Police claim no disparities in marijuana arrests
Austin police say African-Americans are not unfairly targeted by police for marijuana offenses, despite community claims to the contrary. The Austin Human Rights Commission met last week to hear a presentation from Assistant Police Chief Brian Manley about statistics related to citations for marijuana, as opposed to arrests.
Manley said of all the Austin Police Department arrests for marijuana from 2007 to 2013, 30 percent of those arrested were black, 41 percent were Hispanic and 28 percent were white. According to the 2010 Census, Austin’s overall ethnic breakdown is 47.8 percent white, 7.7 percent African-American and 35.1 percent Hispanic.
Manley said in 2009, the city adopted a policy to cite and release anyone found with less than 4 grams of marijuana, rather than arrest and take them into custody. He said police are only authorized to arrest a person with less than 4 grams if the person has a history of failing to appear in court or if the arresting officer receives approval from a supervisor to make the arrest.
“We expect our officers to employ cite and release whenever possible,” Manley said.
Commissioner DeWayne Lofton said the commission heard otherwise from members of the community.
Commission Vice Chair Sara Clark said the commission took up the issue because in 2012, the police department received a public information request from Austin resident Colin Clark asking for the number of people arrested for marijuana possession, the number of people cited for possession and the race of those cited or arrested.
In an April 4, 2012, response, Colleen Waters, APD’s administrative manager, provided the number of people charged with possession of marijuana by race from 2007-2011, but she said the department did not track the number of citations versus the number of arrests. At the meeting, Sara Clark said that led the commission to question whether a racial disparity exists in marijuana arrests.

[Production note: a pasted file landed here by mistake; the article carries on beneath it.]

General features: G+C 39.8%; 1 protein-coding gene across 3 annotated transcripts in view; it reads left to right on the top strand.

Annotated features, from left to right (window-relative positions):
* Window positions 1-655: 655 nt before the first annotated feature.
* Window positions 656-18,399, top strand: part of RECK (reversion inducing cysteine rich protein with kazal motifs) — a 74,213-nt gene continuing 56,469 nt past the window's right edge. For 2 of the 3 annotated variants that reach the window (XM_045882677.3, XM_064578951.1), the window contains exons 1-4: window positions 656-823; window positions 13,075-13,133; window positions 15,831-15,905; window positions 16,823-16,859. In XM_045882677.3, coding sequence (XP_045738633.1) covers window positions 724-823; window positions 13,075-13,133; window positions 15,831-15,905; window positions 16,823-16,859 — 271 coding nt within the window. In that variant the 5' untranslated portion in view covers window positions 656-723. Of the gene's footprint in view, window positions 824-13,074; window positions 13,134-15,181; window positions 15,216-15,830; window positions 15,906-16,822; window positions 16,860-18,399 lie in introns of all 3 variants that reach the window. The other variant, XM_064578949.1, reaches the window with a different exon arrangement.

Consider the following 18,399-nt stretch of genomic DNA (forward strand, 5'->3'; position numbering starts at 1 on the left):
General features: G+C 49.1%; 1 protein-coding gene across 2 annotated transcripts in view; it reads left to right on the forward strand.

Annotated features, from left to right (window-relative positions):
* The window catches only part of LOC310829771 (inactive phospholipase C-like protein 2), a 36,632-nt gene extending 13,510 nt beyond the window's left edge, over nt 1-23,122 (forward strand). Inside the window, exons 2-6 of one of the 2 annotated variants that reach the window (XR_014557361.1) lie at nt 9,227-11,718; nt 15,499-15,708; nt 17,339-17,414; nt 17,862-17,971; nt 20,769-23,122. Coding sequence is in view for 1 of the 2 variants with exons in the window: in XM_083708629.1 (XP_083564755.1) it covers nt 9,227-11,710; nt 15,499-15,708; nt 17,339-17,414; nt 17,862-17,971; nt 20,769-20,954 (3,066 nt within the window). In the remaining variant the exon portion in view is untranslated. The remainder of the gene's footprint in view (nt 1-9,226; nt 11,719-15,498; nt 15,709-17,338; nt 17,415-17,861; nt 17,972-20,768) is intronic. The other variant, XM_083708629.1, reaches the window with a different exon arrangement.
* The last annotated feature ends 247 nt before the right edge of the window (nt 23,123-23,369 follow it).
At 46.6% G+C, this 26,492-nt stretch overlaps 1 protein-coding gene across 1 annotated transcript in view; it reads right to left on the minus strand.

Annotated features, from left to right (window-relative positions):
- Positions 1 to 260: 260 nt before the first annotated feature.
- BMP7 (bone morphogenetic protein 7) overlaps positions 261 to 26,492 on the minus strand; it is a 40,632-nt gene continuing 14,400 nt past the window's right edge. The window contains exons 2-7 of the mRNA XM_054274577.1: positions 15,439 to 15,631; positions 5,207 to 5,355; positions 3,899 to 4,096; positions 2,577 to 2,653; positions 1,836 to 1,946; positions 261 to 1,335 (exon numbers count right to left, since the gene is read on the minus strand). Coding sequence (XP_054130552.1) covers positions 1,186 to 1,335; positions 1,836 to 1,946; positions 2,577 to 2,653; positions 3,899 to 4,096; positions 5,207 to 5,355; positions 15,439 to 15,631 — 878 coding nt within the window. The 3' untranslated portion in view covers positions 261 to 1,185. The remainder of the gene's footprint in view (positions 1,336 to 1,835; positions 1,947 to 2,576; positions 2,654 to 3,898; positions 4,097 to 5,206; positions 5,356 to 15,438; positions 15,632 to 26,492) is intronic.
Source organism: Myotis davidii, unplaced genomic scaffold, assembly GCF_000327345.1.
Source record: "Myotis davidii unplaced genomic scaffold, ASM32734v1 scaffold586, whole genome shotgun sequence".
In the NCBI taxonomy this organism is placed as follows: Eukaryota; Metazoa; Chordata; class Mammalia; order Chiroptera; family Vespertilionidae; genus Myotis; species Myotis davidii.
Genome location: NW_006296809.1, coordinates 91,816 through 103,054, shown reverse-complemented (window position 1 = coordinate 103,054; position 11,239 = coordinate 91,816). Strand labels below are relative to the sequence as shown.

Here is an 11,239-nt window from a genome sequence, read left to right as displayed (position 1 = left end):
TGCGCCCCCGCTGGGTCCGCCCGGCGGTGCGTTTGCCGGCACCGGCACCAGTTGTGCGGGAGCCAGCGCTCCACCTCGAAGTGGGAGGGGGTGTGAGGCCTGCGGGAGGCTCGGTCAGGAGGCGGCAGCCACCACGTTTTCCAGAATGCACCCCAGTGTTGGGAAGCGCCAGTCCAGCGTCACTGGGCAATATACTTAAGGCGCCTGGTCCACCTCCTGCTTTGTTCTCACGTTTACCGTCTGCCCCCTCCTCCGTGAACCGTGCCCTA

Manley said it is likely the department began separately tracking arrests and citations after the 2012 public information request. But police statistics show consistency, rather than disparity, in marijuana arrests and citations, he said.
Since APD adopted its cite and release policy in 2009, 28 percent of the citations went to African-Americans, 31 percent to whites and 39 percent to Hispanics, he said.
Manley’s statistics showed that of the 3,355 arrests for marijuana possession in 2013, the vast majority — 2,591 — led to arrests, while only 764 of those charged were given a citation and released. Most marijuana arrests are combined with other charges, Manley said, so a citation and release is an option only about a quarter of the time.
The commission took no action with regard to the APD statistics, and members did not say whether they would revisit the issue at a future meeting.
In an email after the meeting, Vice Chair Clark asked Manley what technology the APD adopted since April 2012 that now allows it to track citations separately from arrests. She also noted that Manley’s inclusion of data in 2007 and 2008, before the APD adopted its cite and release policy, seemed to “water down” the data when comparing citations to arrests over the six-year period.
Further, she asked Manley if it were possible to exclude from his data marijuana arrests that occurred in conjunction with other charges for which an arrest was required.
As of Friday, Manley had acknowledged receiving the query but had not specifically responded to Clark’s questions.
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